Pearlie Posey (1894-1984) is known for her pieced and appliqué quilts that utilize templates made by her daughter, Sarah Mary Taylor. During her childhood in the Mississippi Delta, Posey understood quilting as a communal activity. On Sunday mornings, the women of the family would gather at one house and make quilt tops out of old clothes. She learned to quilt from her grandmother and her mother made quilts for her until her untimely death when Posey was five years old. The quilts Posey crafted for her own children were like testaments of her love, as she explained, “Then if the Lord take me and leave you… I say you’ll have some covers.”
Posey came to be a source of living historical knowledge and often shared her memories of how quilts were made in her rural community during the early 1900s:
“In my time, would be a family there and a family there and a family there and we would get together and tear up old clothes, overalls and linings and everything and piece quilt tops and linings… If I was ready to quilt one, well, four or five women Sunday morning come to my house and put one in. That’s the way we quilted, just quilt and laugh and enjoy ourselves.”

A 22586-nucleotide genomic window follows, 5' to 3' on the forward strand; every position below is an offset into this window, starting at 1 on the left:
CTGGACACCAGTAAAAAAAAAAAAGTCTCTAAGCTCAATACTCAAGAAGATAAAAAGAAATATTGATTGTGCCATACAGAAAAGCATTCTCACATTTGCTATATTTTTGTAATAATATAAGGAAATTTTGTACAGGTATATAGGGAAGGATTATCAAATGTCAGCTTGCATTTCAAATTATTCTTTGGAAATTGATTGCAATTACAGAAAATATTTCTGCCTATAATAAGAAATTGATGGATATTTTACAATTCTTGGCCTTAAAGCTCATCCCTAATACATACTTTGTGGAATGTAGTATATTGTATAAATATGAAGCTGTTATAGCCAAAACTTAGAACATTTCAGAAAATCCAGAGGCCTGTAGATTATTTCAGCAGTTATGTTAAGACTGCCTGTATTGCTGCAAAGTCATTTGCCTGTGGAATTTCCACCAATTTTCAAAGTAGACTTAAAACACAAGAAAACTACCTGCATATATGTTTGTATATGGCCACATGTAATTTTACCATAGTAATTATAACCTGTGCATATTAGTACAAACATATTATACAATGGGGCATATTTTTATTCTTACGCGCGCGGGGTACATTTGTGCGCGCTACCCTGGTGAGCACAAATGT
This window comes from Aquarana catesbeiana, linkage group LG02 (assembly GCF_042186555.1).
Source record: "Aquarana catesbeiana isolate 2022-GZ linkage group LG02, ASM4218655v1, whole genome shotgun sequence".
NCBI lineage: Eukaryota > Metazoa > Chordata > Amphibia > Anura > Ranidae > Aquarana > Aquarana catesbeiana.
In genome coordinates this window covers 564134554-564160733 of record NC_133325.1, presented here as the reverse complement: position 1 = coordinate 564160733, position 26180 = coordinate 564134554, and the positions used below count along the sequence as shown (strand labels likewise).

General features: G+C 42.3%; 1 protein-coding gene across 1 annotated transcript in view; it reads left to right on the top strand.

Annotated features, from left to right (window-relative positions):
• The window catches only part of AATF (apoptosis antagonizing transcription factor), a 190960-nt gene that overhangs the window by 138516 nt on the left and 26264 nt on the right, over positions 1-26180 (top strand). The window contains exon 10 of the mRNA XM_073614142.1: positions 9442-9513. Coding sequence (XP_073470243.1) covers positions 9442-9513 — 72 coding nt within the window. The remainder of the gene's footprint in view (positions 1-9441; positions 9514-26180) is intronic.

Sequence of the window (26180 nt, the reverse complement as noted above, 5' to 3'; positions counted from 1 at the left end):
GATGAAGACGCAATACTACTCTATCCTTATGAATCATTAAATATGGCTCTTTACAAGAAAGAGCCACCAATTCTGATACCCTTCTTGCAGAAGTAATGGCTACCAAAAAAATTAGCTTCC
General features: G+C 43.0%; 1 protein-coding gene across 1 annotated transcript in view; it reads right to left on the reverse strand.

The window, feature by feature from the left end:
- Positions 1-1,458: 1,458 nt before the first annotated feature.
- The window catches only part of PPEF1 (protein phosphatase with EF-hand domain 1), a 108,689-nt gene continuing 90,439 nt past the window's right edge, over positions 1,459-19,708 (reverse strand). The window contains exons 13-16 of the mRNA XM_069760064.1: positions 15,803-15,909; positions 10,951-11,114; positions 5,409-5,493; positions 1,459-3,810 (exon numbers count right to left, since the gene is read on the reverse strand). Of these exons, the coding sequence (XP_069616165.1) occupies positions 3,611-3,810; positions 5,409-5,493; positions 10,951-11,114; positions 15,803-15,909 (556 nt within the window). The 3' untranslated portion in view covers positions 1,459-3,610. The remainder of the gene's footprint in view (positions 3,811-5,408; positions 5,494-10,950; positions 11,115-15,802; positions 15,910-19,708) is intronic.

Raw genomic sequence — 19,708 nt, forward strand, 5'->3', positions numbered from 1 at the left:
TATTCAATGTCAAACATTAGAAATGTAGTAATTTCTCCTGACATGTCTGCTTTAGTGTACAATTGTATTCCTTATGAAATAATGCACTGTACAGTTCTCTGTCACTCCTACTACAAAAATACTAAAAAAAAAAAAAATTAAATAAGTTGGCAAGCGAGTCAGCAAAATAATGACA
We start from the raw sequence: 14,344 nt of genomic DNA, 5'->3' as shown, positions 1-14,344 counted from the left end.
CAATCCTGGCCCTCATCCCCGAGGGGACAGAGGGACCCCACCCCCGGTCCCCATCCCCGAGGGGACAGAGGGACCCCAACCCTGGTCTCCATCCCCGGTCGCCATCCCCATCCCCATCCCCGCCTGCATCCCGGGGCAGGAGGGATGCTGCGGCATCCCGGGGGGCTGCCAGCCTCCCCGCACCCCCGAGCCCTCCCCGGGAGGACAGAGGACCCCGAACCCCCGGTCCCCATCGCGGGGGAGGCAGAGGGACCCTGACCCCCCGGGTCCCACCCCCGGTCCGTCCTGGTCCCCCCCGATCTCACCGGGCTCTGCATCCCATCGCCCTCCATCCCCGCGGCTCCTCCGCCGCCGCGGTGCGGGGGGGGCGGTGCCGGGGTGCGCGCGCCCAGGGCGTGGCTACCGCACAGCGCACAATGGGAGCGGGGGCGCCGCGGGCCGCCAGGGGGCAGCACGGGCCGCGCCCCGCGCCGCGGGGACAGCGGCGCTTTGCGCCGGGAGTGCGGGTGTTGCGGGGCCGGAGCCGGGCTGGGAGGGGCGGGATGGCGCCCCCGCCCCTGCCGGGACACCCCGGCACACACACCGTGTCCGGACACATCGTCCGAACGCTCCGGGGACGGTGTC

Sarah Mary Taylor (1916-2000) began learning the basics of quilting at the age of 9 from her mother, Pearlie Posey. Taylor’s inventive spirit shone though her quilt concepts, which used figures and forms from television, catalogs, magazines, and even cereal boxes. In her Purple Hand Quilt (1985), commissioned for use in the film The Color Purple, Taylor used her own hand to trace an appliqué motif. Taylor preferred simple, bold designs in asymmetrical patterns – demonstrating continuities between African and African American textile traditions. Similarly abstracted patterns appear in the appliqué textiles of the Ashanti, Fanti, Ewe, and Fon peoples.
Today, Posey’s and Taylor’s quilts are considered collectors’ items, with many of them housed and exhibited in major art museums.
Carol Crown. “Sarah Mary Taylor.” Mississippi Encyclopedia. Center for the Study of Southern Culture. https://mississippiencyclopedia.org/entries/sarah-mary-taylor/
Kyra E. Hicks. Black Threads: An African-American Quilting Sourcebook. Jefferson, NC: McFarland, 2003. NK9112 .H53 2003
Maude Wahlman. Ten Afro-American Quilters: Featuring Mozell Benson, Arester Earl, Johanna Pettway, Martha Jane Pettway, Plummer Pettway, Susie Ponds, Pearlie Posey, Sarah Mary Taylor, Lucinda Toomer, Pecolia Warner. Oxford, MS: The Center for the Study of Southern Culture, The University of Mississippi, 1983. Rare Books, TT835 .W34 1983
Maude Wahlman. Signs and Symbols: African Images in African-American Quilts. Atlanta GA: Tinwood Books, 2001. Amistad Research Center, NK9112 .W33 2001b